Trump Down, But Not Out

His contradictory statements on different issues were replayed Thursday night when 2 of his 3 remaining opponents tag teamed the GOP front-runner — and he clearly did not have a good night at the Fox Theatre in Detroit. 

But while a group of neutral observers I talked to shortly after the two-hour forum ended agreed Trump sustained damage, there was disagreement as to whether the momentum he acquired after Super Tuesday was in any way reversed.

“It was raucous, rough, and at times embarrassing,” veteran GOP consultant Ford O’Connell told me after the debate, “Frankly, I don’t think I have ever seen anything like it. John Kasich was the adult in the room tonight. He was optimistic and solid on policy minutia. 

"Unfortunately for Kasich, that is just not what a majority of Republican voters are hankering for this cycle.”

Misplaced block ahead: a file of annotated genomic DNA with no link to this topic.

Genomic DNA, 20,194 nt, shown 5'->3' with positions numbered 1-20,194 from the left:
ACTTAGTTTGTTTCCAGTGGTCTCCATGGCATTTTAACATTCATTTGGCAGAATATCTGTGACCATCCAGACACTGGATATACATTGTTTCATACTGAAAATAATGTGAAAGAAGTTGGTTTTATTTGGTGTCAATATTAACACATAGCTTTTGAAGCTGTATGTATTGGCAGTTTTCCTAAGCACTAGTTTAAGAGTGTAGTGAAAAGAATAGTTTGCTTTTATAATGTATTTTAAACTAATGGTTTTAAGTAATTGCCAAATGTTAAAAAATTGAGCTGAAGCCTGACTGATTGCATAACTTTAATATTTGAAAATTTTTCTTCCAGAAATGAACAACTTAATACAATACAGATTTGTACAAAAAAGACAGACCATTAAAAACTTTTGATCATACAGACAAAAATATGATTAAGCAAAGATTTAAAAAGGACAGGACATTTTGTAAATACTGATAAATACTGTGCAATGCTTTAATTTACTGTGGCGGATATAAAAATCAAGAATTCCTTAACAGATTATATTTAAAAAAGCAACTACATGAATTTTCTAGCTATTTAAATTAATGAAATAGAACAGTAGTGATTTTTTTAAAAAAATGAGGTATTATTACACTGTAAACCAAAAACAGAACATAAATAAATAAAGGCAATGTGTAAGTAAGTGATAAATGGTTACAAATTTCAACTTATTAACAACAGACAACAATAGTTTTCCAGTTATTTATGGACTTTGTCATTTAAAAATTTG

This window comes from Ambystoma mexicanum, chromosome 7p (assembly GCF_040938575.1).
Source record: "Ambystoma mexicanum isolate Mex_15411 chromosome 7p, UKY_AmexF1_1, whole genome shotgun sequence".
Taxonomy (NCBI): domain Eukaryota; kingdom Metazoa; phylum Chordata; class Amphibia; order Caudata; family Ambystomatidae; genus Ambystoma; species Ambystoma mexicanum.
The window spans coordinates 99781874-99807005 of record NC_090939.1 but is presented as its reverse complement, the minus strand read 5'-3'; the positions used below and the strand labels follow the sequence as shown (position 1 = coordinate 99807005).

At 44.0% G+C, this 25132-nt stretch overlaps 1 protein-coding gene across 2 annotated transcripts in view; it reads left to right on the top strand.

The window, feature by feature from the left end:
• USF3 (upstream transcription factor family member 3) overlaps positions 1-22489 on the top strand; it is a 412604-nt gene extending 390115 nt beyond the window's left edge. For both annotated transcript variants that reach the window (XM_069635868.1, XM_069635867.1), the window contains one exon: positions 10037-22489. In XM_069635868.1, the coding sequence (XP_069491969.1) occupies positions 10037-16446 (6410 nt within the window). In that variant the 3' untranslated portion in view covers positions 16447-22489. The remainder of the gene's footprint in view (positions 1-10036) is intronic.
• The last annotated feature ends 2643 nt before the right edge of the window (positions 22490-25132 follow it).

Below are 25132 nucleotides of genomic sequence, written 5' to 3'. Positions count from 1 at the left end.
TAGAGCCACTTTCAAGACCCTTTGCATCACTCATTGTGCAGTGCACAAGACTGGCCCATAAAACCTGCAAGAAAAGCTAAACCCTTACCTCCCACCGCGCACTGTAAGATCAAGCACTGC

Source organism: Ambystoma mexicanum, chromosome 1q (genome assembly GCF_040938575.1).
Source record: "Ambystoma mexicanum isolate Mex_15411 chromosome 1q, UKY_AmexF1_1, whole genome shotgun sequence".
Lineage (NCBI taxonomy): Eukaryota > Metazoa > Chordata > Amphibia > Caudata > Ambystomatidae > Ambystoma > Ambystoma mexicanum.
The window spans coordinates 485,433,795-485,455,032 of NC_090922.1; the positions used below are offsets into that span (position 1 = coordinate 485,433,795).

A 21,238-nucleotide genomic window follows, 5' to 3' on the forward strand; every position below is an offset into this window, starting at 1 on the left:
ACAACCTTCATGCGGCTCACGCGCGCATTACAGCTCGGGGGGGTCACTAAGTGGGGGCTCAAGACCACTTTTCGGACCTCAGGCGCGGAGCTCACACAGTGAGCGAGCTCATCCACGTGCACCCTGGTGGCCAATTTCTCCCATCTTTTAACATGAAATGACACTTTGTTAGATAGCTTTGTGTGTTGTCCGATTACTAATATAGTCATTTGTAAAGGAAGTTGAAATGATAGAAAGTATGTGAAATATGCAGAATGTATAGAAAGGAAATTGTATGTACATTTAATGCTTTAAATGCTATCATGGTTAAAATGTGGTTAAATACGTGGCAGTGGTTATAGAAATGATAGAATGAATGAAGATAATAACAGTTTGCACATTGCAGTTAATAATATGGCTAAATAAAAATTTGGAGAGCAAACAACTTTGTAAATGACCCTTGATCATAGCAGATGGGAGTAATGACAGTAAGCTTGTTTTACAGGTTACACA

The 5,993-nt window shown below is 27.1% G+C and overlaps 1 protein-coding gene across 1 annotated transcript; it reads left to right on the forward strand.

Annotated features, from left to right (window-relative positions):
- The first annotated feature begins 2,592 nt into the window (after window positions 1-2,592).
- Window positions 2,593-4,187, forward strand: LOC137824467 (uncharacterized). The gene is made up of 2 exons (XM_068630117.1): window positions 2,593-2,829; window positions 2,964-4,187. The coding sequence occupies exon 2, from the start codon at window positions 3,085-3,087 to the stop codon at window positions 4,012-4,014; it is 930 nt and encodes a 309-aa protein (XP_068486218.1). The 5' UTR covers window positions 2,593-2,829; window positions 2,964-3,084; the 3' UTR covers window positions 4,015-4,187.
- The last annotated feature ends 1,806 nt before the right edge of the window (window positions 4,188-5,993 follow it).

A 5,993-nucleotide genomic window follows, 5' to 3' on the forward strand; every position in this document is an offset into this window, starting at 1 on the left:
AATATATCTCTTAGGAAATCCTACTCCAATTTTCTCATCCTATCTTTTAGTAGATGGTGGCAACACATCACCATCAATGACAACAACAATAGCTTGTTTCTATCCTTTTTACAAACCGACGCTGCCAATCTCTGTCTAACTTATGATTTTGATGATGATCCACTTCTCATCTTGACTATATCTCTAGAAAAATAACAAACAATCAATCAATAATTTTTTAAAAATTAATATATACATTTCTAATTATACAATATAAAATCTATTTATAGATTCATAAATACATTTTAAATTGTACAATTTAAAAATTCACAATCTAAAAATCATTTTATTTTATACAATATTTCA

Regarding Trump’s performance, O’Connell (who has no horse in the presidential contest) felt that the billionaire “spent an awful lot of time on his heels and explaining his ‘flexibility’ due to the repeated body blows that Cruz and Rubio were delivering with rapid fire. And in politics when you spend an inordinate amount of time explaining, you are losing.” 

As to whether his latest debate performance will ultimately hurt Trump and change the trajectory of the race, O’Connell replied: “We won’t know until the votes are cast in Florida and Ohio. But it is doubtful because as long as the field remains divided, Trump is still likely to skate to the nomination with a plurality of votes because his core 35 per cent support is simply rock solid.”

Read more from John Gizzi at Newsmax

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